Brad Reynolds:

Yeah, so I would say partially yes and partially no. So definitely the first time in my career I’ve ever seen a technology and maybe cloud was one of them, but I kind of wasn’t in the cloud zone back then being pushed from the CEO level down as opposed to being built from the developer level up as like, Hey, we need this technology. This will improve stuff, I would say, so I could see some similarity if cloud was pushed at the CEO level down, and AI is definitely being pushed at the CEO level and board level down. The difference is we can all talk to AI, at least in the generative component. We can have an emotional, frankly, emotional experience with what this technology is, what’s cloud, how do I grab the cloud? I can grab AI and I might not really understand what’s going on under the hood or why these outputs are this way, but I can see something that I’ve never seen before. I saw a YouTube video today of one of the AI guys I follow, and it was like, oh, I have an AI avatar. Okay, great. I’ve seen all these avatars. They don’t look like it was indistinguishable from him as a human. It took him 10 minutes to do. I’m like, oh, I guess we have AI avatars to do all of our marketing now. I didn’t know that until I watched that video today, but it’s tactile and the stuff that we can touch seems like it’s going to touch our lives in ways that have nothing to do with business. And it’s like when in tech is anyone emotional about the cloud? I mean, unless their business depends on it. I don’t think so. People are emotional about AI. It has implications for humans as well as businesses. I mean, we all have the business hat on. We’re thinking about business applications. But yeah, we’ve never experienced something like that before. And like you were saying earlier, the only parallel would be the early internet where there’s a notion that if we democratize access to data, we’d become smarter as humanity because now we don’t have to go through a few sources. We can kind of get it from anywhere. That was the dream that was sold. It kind of turned out a little different. But yeah, so I would say that’s where the big difference between cloud on the evolution of technology and AI fits.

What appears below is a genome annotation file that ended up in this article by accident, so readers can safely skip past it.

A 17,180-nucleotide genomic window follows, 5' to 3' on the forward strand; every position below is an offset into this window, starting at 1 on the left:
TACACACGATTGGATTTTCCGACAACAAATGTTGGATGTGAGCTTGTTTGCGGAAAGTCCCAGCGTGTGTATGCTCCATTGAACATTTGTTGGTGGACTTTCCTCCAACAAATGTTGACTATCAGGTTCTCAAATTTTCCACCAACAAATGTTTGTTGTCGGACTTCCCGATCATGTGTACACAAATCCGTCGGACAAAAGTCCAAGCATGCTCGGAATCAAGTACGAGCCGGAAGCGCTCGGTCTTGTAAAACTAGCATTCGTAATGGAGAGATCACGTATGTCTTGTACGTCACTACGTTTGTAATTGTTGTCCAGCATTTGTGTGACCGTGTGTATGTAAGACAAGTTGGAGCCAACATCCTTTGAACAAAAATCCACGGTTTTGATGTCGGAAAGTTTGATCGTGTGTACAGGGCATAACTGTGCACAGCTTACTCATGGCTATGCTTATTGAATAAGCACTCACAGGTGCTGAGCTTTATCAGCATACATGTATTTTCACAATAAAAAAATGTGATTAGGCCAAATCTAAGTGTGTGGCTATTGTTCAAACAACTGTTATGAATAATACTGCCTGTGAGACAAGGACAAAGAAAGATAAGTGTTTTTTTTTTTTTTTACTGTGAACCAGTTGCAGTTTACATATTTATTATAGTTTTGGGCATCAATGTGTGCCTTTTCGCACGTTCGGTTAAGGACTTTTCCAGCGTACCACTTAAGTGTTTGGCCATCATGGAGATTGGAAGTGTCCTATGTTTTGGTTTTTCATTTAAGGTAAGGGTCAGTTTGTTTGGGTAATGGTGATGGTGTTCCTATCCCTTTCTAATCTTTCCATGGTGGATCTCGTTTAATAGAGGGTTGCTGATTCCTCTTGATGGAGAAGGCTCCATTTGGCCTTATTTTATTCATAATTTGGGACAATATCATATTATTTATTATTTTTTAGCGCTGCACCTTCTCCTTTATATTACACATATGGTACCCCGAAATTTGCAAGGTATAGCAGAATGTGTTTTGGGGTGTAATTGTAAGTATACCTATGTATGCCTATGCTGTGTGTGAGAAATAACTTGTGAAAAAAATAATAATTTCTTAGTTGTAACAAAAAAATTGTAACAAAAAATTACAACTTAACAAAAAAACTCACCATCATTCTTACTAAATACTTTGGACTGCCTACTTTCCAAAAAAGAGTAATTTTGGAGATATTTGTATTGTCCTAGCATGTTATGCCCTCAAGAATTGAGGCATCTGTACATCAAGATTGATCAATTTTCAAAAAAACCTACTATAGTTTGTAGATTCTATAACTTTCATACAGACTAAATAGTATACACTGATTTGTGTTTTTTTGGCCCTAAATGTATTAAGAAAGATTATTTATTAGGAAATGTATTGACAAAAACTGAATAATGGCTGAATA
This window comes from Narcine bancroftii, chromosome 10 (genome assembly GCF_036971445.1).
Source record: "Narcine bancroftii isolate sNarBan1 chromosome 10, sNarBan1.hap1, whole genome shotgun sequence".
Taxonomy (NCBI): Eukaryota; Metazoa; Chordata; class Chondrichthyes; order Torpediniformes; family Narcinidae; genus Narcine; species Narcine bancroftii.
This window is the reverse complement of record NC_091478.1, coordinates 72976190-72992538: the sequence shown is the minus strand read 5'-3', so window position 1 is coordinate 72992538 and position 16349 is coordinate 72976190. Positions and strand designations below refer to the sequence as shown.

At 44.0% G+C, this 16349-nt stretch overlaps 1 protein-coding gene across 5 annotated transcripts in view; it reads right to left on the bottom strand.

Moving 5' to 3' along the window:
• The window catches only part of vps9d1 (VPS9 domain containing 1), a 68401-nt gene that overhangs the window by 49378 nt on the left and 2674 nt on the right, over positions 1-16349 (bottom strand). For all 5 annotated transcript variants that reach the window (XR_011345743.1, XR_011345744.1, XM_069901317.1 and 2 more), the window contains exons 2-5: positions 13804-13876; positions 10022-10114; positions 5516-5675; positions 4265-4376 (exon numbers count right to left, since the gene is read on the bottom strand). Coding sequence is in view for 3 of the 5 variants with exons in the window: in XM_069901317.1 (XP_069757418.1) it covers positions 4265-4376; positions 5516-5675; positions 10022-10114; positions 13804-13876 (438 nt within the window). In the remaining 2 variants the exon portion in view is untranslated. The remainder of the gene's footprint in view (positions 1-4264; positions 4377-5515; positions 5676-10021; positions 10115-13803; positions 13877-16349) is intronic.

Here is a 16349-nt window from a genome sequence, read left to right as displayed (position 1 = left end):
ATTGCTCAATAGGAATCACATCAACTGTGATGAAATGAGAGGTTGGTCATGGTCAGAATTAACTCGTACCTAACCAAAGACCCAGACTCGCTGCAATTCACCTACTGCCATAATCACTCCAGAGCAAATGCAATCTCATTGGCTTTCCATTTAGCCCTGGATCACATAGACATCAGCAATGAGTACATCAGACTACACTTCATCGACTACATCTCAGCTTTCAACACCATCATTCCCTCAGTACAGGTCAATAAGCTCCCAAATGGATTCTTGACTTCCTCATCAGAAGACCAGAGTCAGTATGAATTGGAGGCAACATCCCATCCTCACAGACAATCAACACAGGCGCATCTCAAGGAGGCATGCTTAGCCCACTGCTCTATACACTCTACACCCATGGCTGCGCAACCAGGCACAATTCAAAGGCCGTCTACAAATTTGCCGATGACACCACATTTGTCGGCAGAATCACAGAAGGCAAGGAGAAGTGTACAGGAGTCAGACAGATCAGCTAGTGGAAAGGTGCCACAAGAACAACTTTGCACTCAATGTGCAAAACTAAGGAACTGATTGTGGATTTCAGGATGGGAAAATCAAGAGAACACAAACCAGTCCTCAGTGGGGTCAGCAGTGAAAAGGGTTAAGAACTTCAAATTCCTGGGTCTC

Scott Kinka:

Got you. Brad, am I going to find out later that you actually sent your avatar in to do this interview? I am actually looking at you right now, correct? I just want to be sure.

Brad Reynolds:

One of my buddies has an assistant and all the scheduling was going through this assistant and I met him in person, and there’s a 50/50 chance that assistant wasn’t a human, but it was a human. So I felt good

Scott Kinka:

Is the singularity near? Let me just ask you that question, Brad. Where are you at on that? Where you out on that spectrum?

Brad Reynolds:

What’s the singularity?

Scott Kinka:

Well meaning the consciousness AI, I don’t want to say run amuck, but AI being self aware.

Brad Reynolds:

Yeah, so I actually gave a talk about this last Friday on existential and philosophical implications of AI. Pretty rare I get to talk about something that is not that much bearing on reality and making money, but that was certainly one of the topical areas that came up. And I would say I don’t have an answer to when a singularity is happening or whatever, but I do have an answer. Having dug under the hood of these models and built models that the thing that we’ve engineered and it’s made by humans is our first contact with aliens. And not in a weird tinfoil hat way, it’s more of the way that it thinks and processes is just not the way that we’ve evolved as humans to process. And so the singularity of it taking over or whatever, I don’t know when that’s going to happen. I just know that when we try and look in our minds to say why it’s doing a certain thing or where it’s going to evolve, it has its own mind, a whole different digital kind of neural architecture than we do. And so we try as humans to anthropomorphize AI and be like, oh, it’s doing this, the human brain, or it’s doing this to people. It’s doing it like its alien intelligence has it do things, and it’s very difficult to get under that black box and say exactly why, which is, I know to me intriguing, it’s like the old areas of the maps in the 15 hundreds where there was just nothing out there kind of like, oh, it’s one of those exploration maps that still exist. We’ve mapped all of the continents, but we have not mapped the brain space of these models. And this is a huge opportunity, an interesting one.